Seven Stories Press

Works of Radical Imagination

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Afterword by Dan Simon

Notes by Dan Simon and C. S. O’Brien

Nonconformity is about 20th-century America: "Never on the earth of man has he lived so tidily as here amidst such psychological disorder." It is also about the trouble writers ask for when they try to describe America: "Our myths are so many, our vision so dim, our self-deception so deep and our smugness so gross that scarcely any way now remains of reporting the American Century except from behind the billboards … [where there] are still … defeats in which everything is lost [and] victories that fall close enough to the heart to afford living hope."

In Nonconformity, Algren identifies the essential nature of the writer's relation to society, drawing examples from Dostoyevsky, Chekhov, Twain, and Fitzgerald, as well as utility infielder Leo Durocher and legendary barkeep Martin Dooley. He shares his deepest beliefs about the state of literature and its role in society, along the way painting a chilling portrait of the early 1950s, Joe McCarthy's heyday, when many American writers were blacklisted and ruined for saying similar things to what Algren says here.

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“ "A handbook for tough, truth-telling outsiders who are proud, as was Algren, to damn well stay that way." ”

“In the never-before-published, book-length essay Nonconformity … [Algren] articulates an American literary world view that should guide the generations of writers to follow him—a quest so ambitious it is hard to think of any other American writer who attempted it since, perhaps, Ralph Waldo Emerson in Self-Reliance.”

“A passionate defense of the writer … Angry and funny as Algren usually is.”

“This extended essay on what it takes to be a writer—and by extension a man—provides a corrosive antidote to any fin de siecle sentimentalizing of the American midcentury.”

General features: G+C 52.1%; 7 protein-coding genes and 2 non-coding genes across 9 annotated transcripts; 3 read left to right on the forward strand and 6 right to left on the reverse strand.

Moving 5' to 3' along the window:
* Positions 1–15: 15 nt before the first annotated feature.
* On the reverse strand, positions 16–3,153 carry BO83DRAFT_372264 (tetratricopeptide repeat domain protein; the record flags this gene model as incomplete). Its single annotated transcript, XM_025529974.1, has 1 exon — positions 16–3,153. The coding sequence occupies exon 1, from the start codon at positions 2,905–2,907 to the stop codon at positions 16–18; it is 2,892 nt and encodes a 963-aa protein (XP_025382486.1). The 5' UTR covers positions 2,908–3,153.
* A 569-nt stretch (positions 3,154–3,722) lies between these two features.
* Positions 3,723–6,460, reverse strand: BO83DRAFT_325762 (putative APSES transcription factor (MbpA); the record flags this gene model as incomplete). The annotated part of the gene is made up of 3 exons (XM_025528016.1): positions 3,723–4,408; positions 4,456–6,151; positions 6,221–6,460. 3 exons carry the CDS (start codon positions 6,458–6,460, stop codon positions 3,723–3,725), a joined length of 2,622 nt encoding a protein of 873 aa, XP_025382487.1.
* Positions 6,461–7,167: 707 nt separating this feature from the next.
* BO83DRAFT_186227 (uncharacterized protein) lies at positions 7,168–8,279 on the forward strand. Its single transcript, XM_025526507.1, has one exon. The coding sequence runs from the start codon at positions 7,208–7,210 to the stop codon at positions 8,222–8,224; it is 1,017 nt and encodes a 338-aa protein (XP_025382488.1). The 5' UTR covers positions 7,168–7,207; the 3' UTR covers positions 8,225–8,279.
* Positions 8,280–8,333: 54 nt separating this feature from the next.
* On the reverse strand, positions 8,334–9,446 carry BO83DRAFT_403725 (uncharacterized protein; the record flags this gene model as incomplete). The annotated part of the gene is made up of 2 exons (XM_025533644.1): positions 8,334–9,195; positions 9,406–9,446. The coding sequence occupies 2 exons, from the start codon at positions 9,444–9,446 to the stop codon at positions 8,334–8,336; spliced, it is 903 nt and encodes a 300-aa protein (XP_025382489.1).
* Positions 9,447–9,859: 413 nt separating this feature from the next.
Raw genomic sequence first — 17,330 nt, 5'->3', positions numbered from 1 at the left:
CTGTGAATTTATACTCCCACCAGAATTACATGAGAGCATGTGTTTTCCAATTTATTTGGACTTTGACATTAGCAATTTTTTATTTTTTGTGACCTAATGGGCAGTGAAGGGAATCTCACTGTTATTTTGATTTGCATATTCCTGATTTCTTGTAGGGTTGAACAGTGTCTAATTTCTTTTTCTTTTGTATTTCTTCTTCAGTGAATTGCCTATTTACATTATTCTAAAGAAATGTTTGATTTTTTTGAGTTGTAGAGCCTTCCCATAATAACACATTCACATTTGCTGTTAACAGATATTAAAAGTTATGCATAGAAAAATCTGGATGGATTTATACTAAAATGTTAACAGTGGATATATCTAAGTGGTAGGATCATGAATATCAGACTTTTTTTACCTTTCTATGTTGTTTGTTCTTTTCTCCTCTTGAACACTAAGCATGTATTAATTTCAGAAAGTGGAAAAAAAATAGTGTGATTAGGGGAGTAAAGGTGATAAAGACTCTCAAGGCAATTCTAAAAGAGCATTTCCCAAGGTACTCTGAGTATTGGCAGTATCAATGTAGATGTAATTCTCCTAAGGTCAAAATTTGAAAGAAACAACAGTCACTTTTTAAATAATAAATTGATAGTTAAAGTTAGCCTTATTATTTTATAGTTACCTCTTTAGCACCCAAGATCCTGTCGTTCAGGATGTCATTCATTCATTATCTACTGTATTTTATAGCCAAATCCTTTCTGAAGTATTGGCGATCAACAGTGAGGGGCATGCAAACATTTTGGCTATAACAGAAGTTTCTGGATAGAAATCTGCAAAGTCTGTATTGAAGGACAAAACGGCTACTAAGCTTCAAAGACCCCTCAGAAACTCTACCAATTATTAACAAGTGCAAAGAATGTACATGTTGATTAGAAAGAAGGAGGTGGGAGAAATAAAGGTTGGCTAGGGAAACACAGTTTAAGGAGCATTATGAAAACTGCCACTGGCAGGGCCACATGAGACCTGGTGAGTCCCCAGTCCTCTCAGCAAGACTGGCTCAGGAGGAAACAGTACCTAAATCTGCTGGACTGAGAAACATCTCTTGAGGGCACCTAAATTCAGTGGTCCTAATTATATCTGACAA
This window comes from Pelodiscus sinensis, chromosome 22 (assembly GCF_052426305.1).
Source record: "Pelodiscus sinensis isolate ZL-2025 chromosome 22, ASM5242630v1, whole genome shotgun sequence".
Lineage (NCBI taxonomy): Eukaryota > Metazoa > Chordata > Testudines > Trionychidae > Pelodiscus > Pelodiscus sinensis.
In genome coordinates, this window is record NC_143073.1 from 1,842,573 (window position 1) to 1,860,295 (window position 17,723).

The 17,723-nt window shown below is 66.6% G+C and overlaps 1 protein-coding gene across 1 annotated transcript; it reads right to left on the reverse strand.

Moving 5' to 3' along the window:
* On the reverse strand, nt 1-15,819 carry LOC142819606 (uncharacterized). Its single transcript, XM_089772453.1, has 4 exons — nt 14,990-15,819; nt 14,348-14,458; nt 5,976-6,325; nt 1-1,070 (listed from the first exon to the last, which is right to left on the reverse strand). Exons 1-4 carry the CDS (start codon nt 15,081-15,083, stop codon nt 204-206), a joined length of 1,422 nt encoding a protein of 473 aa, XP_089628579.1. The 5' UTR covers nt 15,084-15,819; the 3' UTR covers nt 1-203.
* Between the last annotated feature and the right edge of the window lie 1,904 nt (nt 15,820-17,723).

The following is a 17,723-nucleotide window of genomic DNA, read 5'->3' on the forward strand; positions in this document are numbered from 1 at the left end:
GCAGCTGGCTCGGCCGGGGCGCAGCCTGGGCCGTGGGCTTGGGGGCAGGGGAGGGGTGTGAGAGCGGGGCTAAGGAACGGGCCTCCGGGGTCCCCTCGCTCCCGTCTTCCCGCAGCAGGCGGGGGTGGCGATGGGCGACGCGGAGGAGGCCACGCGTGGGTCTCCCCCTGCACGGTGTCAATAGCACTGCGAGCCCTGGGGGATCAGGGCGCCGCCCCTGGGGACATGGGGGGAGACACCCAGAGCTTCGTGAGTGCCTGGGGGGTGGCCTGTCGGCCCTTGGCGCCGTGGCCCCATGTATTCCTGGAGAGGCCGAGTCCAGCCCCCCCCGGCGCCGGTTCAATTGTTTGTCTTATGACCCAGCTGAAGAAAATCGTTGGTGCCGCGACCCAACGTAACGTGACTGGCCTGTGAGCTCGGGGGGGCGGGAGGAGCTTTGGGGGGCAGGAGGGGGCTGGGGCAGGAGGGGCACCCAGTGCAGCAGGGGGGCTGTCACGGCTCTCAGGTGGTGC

“| "Nonconformity underscores the beliefs of Algren, Dreiser and an army of intellectuals that it is the duty of the serious writer to serve as society's moral conscience … Simon has done a great service in bringing this book into print.”

“Wise, courageous and humane.”

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One of the most neglected of modern American authors and also one of the best loved by those who know his work, Nelson Algren (1909–1981) believed that “literature is made upon any occasion that a challenge is put to the legal apparatus by conscience in touch with humanity.” His own voluminous body of work stands up to that belief. Algren’s powerful voice rose from the urban wilderness of postwar Chicago, and it is to that city of hustlers, addicts, and scamps that he returned again and again, eventually raising Chicago’s “lower depths” up onto a stage for the whole world to behold. Recipient of the first National Book Award for fiction and lauded by Hemingway as “one of the two best authors in America,” Algren remains among our most defiant and enduring novelists. His work includes five major novels, two short fiction collections, a book-length poem, and several collections of reportage. A source of inspiration to artists as diverse as Kurt Vonnegut and Donald Barthelme, Studs Terkel and Lou Reed, Algren died on May 9, 1981, within days of his appointment as a fellow of the American Academy of Arts and Letters.